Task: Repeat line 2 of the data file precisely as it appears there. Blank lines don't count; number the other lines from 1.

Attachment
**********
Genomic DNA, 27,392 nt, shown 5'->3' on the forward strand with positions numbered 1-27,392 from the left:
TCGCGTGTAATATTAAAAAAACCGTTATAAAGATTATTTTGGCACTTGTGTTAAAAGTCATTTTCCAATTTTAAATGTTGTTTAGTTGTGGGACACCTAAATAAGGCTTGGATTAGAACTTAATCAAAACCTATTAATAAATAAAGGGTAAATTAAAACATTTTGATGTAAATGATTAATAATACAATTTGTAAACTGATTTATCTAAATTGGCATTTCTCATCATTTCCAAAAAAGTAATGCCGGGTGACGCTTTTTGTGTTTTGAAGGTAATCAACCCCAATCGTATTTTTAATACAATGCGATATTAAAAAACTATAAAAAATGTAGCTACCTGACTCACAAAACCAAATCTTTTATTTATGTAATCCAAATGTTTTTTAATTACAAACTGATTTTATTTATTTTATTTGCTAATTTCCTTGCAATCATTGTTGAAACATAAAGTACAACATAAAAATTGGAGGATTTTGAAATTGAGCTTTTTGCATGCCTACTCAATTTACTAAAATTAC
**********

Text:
TCGCGTGTAATATTAAAAAAACCGTTATAAAGATTATTTTGGCACTTGTGTTAAAAGTCATTTTCCAATTTTAAATGTTGTTTAGTTGTGGGACACCTAAATAAGGCTTGGATTAGAACTTAATCAAAACCTATTAATAAATAAAGGGTAAATTAAAACATTTTGATGTAAATGATTAATAATACAATTTGTAAACTGATTTATCTAAATTGGCATTTCTCATCATTTCCAAAAAAGTAATGCCGGGTGACGCTTTTTGTGTTTTGAAGGTAATCAACCCCAATCGTATTTTTAATACAATGCGATATTAAAAAACTATAAAAAATGTAGCTACCTGACTCACAAAACCAAATCTTTTATTTATGTAATCCAAATGTTTTTTAATTACAAACTGATTTTATTTATTTTATTTGCTAATTTCCTTGCAATCATTGTTGAAACATAAAGTACAACATAAAAATTGGAGGATTTTGAAATTGAGCTTTTTGCATGCCTACTCAATTTACTAAAATTAC